Burning the Flag ― where is the language?

The legal profession is a depth of recondite detail the Supreme Court has the expertise firmly to deliberate.


United States versus Eichman, United States versus Haggerty, Texas versus Johnson: all cases argued freedom of speech under the First Amendment. The Amendment says, Congress shall make no law abridging the freedom of speech, or of the press.



The Supreme Court holding on Eichman says:
“The government’s interest in preserving the flag as a symbol did not outweigh the individual right to disparage that symbol through expressive conduct.”


What is the meaning of a national flag? It symbolizes: the country, the people, and the language. The Flag does not correlate with the authorities only.




Even if you do not like anybody around, would rather live in a tent, make own clothes,  and hunt for food ― all that to liberate yourself of American capitalism ― the nonsense of burning the Flag remains appalling, if to think about cause and effect.


There never would be the Constitution ― what follows, the Amendments ― without the people who fought for American freedom, also in Fort McHenry, about which the American anthem tells. The Flag continues to symbolize them.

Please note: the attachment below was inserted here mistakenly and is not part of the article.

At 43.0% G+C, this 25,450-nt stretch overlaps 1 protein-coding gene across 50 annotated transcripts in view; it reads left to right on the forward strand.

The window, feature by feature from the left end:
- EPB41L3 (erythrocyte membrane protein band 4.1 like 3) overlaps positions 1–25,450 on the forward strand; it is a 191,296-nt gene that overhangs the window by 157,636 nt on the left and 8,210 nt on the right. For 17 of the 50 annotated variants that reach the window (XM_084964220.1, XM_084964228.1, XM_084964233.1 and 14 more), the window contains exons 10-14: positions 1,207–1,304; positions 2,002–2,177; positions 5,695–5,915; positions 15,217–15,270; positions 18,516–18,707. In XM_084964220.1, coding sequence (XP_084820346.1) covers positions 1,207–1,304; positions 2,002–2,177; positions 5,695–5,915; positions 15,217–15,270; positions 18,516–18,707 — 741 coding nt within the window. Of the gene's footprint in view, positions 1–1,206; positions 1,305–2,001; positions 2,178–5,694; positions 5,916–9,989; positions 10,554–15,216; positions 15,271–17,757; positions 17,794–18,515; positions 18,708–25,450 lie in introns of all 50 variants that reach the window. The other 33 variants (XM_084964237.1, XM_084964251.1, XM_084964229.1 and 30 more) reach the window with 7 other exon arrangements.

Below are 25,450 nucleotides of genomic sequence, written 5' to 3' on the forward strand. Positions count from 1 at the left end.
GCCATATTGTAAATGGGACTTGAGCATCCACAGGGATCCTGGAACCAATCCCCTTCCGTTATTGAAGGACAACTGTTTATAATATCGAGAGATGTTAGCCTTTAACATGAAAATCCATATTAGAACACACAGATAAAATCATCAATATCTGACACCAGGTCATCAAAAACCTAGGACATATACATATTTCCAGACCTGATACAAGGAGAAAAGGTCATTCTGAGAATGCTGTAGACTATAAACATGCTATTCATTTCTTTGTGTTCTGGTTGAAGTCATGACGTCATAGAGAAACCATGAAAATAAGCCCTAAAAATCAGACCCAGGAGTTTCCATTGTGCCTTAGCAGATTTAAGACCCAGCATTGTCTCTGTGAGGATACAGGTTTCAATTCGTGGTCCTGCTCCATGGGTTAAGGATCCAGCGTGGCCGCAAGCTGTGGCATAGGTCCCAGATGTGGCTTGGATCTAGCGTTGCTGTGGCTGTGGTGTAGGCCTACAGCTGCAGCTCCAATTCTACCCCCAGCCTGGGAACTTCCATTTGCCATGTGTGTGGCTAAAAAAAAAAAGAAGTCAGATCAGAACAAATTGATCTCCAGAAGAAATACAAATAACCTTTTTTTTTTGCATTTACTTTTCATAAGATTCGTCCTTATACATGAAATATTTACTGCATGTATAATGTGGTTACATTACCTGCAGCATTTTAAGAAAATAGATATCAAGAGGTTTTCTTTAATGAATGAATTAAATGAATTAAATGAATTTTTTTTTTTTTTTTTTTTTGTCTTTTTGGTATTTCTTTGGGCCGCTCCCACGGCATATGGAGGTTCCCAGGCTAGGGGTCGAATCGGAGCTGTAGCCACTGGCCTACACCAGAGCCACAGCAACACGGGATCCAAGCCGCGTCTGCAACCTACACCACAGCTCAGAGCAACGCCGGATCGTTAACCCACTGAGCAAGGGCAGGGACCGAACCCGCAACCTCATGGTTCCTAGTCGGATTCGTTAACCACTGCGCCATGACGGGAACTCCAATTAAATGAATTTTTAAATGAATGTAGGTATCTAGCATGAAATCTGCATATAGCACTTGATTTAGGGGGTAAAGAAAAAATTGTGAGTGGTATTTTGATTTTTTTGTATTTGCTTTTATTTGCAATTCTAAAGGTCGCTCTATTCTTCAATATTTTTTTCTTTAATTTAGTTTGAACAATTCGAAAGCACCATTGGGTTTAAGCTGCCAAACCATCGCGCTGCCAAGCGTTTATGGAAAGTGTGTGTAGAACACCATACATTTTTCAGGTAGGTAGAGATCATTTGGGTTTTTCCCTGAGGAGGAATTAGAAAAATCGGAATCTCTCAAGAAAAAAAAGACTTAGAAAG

Further, can we have burning for a speech act? Is there a speech sound produced, if the human sits silently by a campfire, warming his or her hands? Is there any written or printed language to emerge from the flame? Could the wood or coal crackling and hissing make stanzas, quatrains, epodes? Could we hear an anacrusis?


A national Flag symbolizes the language as-is and all-in-all, therefore I take the precedent for reasonable associations. The fact remains the Flag symbolizes, but it is not language, also unburned.



The First Amendment says that people have the right to the freedom of speech. The Amendment does not say, *”Congress shall make no law abridging expressive conduct in association with speech and language…” Fortunately: human expressive behaviors are a very wide spectrum part of which belongs under parental guidance and is not language at all.


At the same time, I would not uphold the term of “Flag desecration”. The word desecration suggests abuse on sanctity. I think flags are for people, as books and knowledge on language.


I have put images of the American flag on my American English grammar books, which are absolutely my human work.


I do not support the Supreme Court verdict. I hope time will bring legislation to discern physically abusive behaviors from speech and language, as well as allow national symbols in the hands of the people: it should be a public vote to decide on the matter.